Marching Band

“Fenna, you can’t.” It was the skirt. Fenna had only got as far as three steps down the stairs before being sent back up to change into her trousers. “I don’t care what you wear when you go out with your friends – I mean, I do, but you know – this is the marching band. People will see.”

“You mean the neighbours. The neighbours will see. And think you’re a bad mother. And then what will happen?” The ice cold analysis of the fifteen year old mind.

“You’re too clever by half. Just do as I say and change into your nice, neat trousers.” Liesbeth dashed a stray curl out of her eyes and quickly turned off the gas under a pan of potatoes. Dinner was late. And probably not very nice. And she wished her daughter had more sense of decorum than brains, instead of the other way round.

When Fenna reappeared, five minutes later, her outfit could only be described as ironic. Liesbeth didn’t know anyone else who could be sarcastic and compliant at the same time, but Fenna had managed it. She was impeccably dressed, in a white shirt and black trousers, her Schutterij sash neatly ironed and arranged exactly as it should over her left shoulder, her badge polished, her hair in a neat bun, pins holding back any wayward strands. She was not wearing any make up and her shoes were neatly polished. Her flute was tucked under her arm.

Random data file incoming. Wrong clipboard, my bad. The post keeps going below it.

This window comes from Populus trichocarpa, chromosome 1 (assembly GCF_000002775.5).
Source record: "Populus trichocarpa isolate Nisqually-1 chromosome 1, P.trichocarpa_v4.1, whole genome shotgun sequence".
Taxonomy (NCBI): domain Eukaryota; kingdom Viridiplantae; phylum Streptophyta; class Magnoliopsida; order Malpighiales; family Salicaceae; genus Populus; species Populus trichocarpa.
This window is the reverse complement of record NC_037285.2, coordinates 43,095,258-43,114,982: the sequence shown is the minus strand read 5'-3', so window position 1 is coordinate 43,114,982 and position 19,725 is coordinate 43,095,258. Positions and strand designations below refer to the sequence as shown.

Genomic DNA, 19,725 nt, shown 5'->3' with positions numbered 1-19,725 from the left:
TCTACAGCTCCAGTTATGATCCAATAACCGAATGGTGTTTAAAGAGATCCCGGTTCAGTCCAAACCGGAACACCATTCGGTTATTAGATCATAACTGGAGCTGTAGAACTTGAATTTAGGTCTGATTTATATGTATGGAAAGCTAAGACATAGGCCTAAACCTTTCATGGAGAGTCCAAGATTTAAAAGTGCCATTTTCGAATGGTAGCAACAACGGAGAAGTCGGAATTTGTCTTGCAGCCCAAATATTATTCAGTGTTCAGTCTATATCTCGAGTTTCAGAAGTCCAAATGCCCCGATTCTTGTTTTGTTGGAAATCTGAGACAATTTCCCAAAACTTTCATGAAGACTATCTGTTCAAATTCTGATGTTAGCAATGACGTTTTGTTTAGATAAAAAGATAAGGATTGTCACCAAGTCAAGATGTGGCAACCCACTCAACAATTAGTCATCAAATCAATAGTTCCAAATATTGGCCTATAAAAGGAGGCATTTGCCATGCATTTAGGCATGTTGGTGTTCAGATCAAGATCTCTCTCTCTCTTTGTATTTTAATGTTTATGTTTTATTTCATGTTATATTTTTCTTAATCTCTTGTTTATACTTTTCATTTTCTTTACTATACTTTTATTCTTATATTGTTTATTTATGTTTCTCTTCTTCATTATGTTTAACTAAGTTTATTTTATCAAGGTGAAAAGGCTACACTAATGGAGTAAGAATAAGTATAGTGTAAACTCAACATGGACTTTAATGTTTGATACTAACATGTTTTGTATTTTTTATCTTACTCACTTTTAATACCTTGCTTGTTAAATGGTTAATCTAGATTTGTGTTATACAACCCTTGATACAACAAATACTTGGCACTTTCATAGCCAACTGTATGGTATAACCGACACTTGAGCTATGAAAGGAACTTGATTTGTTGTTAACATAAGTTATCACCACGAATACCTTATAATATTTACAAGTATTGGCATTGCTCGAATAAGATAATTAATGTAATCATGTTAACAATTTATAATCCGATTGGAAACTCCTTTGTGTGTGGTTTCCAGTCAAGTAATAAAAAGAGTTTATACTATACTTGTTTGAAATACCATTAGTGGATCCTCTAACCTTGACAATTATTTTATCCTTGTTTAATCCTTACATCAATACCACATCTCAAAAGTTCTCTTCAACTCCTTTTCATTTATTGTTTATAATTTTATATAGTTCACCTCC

“I’m ready to go,” Fenna announced calmly.

“Well, let’s have dinner first. Where’s your brother?”

“Probably getting beaten up on his way home,” Fenna mused as she took her seat at the table. “You might want to see to the pork chops. They’re curling at the edges.”

Liesbeth bit her lip and launched the chops onto three plates, where they bounced and skidded in an unappetizing way. She was beyond caring. They only had about five minutes to eat it now anyway. As she ladled mealy potatoes and an amorphous mush of carrots and peas onto the plates, the front door opened. It was Sjoerd, preceded by his tuba.

“I can’t play.” his muffled voice came from behind the instrument.

“What was that? Speak up, boy!” his sister jeered.

“I can’t play!” Sjoerd wailed, dropping the tuba on the couch and revealing a muddy, tear-streaked face, a swollen lip, a black eye and worst of all – a missing tooth.

Liesbeth rushed to his side and swept him into her arms, muttering expletives and reassurances alternately. Sjoerd sobbed in heart-breaking abandon, only managing to reveal between wet snorts and snuffles the name of his assailant, which did not surprise either of the two women. It was Maikel, of course.

Finally, Sjoerd calmed down a little and announced: “I’ve still got it.” It was said a little proudly, as if this made everything better.

“You’ve still got what, squirt?” Fenna asked.

Sjoerd dipped his hand in his trouser pocked and fished out a handkerchief. He unfolded it carefully and held it out for his mother and sister to see. In it was a small, ivory, bloody tooth.

They all stared at it, mesmerised, while dinner became increasingly inedible on the table. In the churchyard, the marching band waited in vain for its flute and tuba players to appear.

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